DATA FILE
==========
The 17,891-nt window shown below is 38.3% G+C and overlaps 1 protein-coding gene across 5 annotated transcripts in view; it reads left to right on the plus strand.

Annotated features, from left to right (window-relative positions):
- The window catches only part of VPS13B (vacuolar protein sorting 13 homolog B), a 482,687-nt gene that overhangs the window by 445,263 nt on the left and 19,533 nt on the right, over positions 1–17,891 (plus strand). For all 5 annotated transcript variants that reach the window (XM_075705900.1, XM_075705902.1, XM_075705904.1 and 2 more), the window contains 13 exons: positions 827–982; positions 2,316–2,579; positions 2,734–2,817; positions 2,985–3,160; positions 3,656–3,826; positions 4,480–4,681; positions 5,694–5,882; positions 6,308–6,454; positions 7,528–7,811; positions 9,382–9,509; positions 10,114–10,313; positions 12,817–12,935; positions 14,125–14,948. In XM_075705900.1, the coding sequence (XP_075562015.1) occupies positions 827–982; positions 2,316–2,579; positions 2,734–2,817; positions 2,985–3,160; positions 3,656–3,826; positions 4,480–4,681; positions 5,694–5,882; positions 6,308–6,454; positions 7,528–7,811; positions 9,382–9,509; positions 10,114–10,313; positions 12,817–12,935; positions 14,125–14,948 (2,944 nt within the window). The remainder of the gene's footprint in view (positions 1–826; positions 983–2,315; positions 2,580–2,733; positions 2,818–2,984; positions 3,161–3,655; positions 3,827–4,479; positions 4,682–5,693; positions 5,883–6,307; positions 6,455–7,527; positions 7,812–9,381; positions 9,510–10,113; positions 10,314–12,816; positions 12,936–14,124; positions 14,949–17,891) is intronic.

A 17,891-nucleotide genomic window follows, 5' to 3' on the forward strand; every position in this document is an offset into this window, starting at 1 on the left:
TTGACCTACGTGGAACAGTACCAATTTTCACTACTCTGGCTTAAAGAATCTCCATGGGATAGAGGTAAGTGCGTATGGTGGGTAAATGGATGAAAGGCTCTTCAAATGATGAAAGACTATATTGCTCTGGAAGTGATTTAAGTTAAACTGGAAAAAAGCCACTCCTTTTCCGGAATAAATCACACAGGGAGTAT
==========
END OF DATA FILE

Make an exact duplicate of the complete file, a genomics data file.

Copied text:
The 17,891-nt window shown below is 38.3% G+C and overlaps 1 protein-coding gene across 5 annotated transcripts in view; it reads left to right on the plus strand.

Annotated features, from left to right (window-relative positions):
- The window catches only part of VPS13B (vacuolar protein sorting 13 homolog B), a 482,687-nt gene that overhangs the window by 445,263 nt on the left and 19,533 nt on the right, over positions 1–17,891 (plus strand). For all 5 annotated transcript variants that reach the window (XM_075705900.1, XM_075705902.1, XM_075705904.1 and 2 more), the window contains 13 exons: positions 827–982; positions 2,316–2,579; positions 2,734–2,817; positions 2,985–3,160; positions 3,656–3,826; positions 4,480–4,681; positions 5,694–5,882; positions 6,308–6,454; positions 7,528–7,811; positions 9,382–9,509; positions 10,114–10,313; positions 12,817–12,935; positions 14,125–14,948. In XM_075705900.1, the coding sequence (XP_075562015.1) occupies positions 827–982; positions 2,316–2,579; positions 2,734–2,817; positions 2,985–3,160; positions 3,656–3,826; positions 4,480–4,681; positions 5,694–5,882; positions 6,308–6,454; positions 7,528–7,811; positions 9,382–9,509; positions 10,114–10,313; positions 12,817–12,935; positions 14,125–14,948 (2,944 nt within the window). The remainder of the gene's footprint in view (positions 1–826; positions 983–2,315; positions 2,580–2,733; positions 2,818–2,984; positions 3,161–3,655; positions 3,827–4,479; positions 4,682–5,693; positions 5,883–6,307; positions 6,455–7,527; positions 7,812–9,381; positions 9,510–10,113; positions 10,314–12,816; positions 12,936–14,124; positions 14,949–17,891) is intronic.

A 17,891-nucleotide genomic window follows, 5' to 3' on the forward strand; every position in this document is an offset into this window, starting at 1 on the left:
TTGACCTACGTGGAACAGTACCAATTTTCACTACTCTGGCTTAAAGAATCTCCATGGGATAGAGGTAAGTGCGTATGGTGGGTAAATGGATGAAAGGCTCTTCAAATGATGAAAGACTATATTGCTCTGGAAGTGATTTAAGTTAAACTGGAAAAAAGCCACTCCTTTTCCGGAATAAATCACACAGGGAGTAT